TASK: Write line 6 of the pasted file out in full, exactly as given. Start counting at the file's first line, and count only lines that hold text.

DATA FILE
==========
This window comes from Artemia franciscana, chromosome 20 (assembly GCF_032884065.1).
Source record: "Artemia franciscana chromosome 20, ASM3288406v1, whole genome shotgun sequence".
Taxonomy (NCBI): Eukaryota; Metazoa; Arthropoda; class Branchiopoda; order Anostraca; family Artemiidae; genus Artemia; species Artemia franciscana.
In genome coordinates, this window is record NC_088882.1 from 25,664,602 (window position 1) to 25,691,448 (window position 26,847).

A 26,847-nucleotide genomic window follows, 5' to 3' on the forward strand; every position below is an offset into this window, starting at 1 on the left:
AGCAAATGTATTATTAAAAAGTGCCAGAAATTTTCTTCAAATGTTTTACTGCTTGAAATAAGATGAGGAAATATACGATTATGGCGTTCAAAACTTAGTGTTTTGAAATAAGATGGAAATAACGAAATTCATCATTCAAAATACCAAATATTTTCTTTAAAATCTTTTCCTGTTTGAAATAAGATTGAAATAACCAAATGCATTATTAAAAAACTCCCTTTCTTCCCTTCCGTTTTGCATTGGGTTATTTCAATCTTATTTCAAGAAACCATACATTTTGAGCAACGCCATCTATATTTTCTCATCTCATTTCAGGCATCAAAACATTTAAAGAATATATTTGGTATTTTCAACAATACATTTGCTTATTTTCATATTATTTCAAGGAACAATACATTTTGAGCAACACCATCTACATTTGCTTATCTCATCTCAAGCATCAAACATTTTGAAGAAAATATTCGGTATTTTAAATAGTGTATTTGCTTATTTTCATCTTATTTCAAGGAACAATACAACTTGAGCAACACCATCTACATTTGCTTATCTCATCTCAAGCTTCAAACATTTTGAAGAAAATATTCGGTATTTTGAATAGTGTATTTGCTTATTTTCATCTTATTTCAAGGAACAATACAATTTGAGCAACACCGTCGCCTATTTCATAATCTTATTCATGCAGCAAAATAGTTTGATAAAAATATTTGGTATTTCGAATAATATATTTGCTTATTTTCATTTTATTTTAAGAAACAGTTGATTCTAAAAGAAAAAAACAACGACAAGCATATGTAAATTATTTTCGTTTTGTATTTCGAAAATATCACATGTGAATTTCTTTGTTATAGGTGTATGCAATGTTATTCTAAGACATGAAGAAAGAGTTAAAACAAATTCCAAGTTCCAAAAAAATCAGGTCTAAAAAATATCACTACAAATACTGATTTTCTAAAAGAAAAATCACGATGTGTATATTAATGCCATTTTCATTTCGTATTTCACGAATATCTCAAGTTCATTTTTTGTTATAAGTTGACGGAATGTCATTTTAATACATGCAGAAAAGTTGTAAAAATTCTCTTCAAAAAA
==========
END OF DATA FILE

AGCAAATGTATTATTAAAAAGTGCCAGAAATTTTCTTCAAATGTTTTACTGCTTGAAATAAGATGAGGAAATATACGATTATGGCGTTCAAAACTTAGTGTTTTGAAATAAGATGGAAATAACGAAATTCATCATTCAAAATACCAAATATTTTCTTTAAAATCTTTTCCTGTTTGAAATAAGATTGAAATAACCAAATGCATTATTAAAAAACTCCCTTTCTTCCCTTCCGTTTTGCATTGGGTTATTTCAATCTTATTTCAAGAAACCATACATTTTGAGCAACGCCATCTATATTTTCTCATCTCATTTCAGGCATCAAAACATTTAAAGAATATATTTGGTATTTTCAACAATACATTTGCTTATTTTCATATTATTTCAAGGAACAATACATTTTGAGCAACACCATCTACATTTGCTTATCTCATCTCAAGCATCAAACATTTTGAAGAAAATATTCGGTATTTTAAATAGTGTATTTGCTTATTTTCATCTTATTTCAAGGAACAATACAACTTGAGCAACACCATCTACATTTGCTTATCTCATCTCAAGCTTCAAACATTTTGAAGAAAATATTCGGTATTTTGAATAGTGTATTTGCTTATTTTCATCTTATTTCAAGGAACAATACAATTTGAGCAACACCGTCGCCTATTTCATAATCTTATTCATGCAGCAAAATAGTTTGATAAAAATATTTGGTATTTCGAATAATATATTTGCTTATTTTCATTTTATTTTAAGAAACAGTTGATTCTAAAAGAAAAAAACAACGACAAGCATATGTAAATTATTTTCGTTTTGTATTTCGAAAATATCACATGTGAATTTCTTTGTTATAGGTGTATGCAATGTTATTCTAAGACATGAAGAAAGAGTTAAAACAAATTCCAAGTTCCAAAAAAATCAGGTCTAAAAAATATCACTACAAATACTGATTTTCTAAAAGAAAAATCACGATGTGTATATTAATGCCATTTTCATTTCGTATTTCACGAATATCTCAAGTTCATTTTTTGTTATAAGTTGACGGAATGTCATTTTAATACATGCAGAAAAGTTGTAAAAATTCTCTTCAAAAAA